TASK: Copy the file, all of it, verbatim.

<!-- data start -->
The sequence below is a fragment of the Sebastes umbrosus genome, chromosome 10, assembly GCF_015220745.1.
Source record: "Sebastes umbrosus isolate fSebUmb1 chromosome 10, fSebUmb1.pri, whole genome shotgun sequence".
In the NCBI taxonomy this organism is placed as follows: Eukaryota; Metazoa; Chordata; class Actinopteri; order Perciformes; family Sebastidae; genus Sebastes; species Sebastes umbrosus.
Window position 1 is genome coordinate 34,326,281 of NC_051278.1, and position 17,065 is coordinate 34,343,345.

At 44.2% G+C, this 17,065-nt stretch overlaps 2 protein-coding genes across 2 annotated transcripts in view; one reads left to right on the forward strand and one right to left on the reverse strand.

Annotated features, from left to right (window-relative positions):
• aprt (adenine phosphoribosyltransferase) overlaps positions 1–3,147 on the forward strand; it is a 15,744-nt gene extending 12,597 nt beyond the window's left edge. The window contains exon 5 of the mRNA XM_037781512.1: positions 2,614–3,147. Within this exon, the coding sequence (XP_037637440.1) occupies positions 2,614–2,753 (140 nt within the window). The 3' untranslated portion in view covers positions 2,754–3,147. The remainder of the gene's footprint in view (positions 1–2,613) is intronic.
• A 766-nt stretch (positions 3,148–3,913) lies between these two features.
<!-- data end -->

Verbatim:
The sequence below is a fragment of the Sebastes umbrosus genome, chromosome 10, assembly GCF_015220745.1.
Source record: "Sebastes umbrosus isolate fSebUmb1 chromosome 10, fSebUmb1.pri, whole genome shotgun sequence".
In the NCBI taxonomy this organism is placed as follows: Eukaryota; Metazoa; Chordata; class Actinopteri; order Perciformes; family Sebastidae; genus Sebastes; species Sebastes umbrosus.
Window position 1 is genome coordinate 34,326,281 of NC_051278.1, and position 17,065 is coordinate 34,343,345.

At 44.2% G+C, this 17,065-nt stretch overlaps 2 protein-coding genes across 2 annotated transcripts in view; one reads left to right on the forward strand and one right to left on the reverse strand.

Annotated features, from left to right (window-relative positions):
• aprt (adenine phosphoribosyltransferase) overlaps positions 1–3,147 on the forward strand; it is a 15,744-nt gene extending 12,597 nt beyond the window's left edge. The window contains exon 5 of the mRNA XM_037781512.1: positions 2,614–3,147. Within this exon, the coding sequence (XP_037637440.1) occupies positions 2,614–2,753 (140 nt within the window). The 3' untranslated portion in view covers positions 2,754–3,147. The remainder of the gene's footprint in view (positions 1–2,613) is intronic.
• A 766-nt stretch (positions 3,148–3,913) lies between these two features.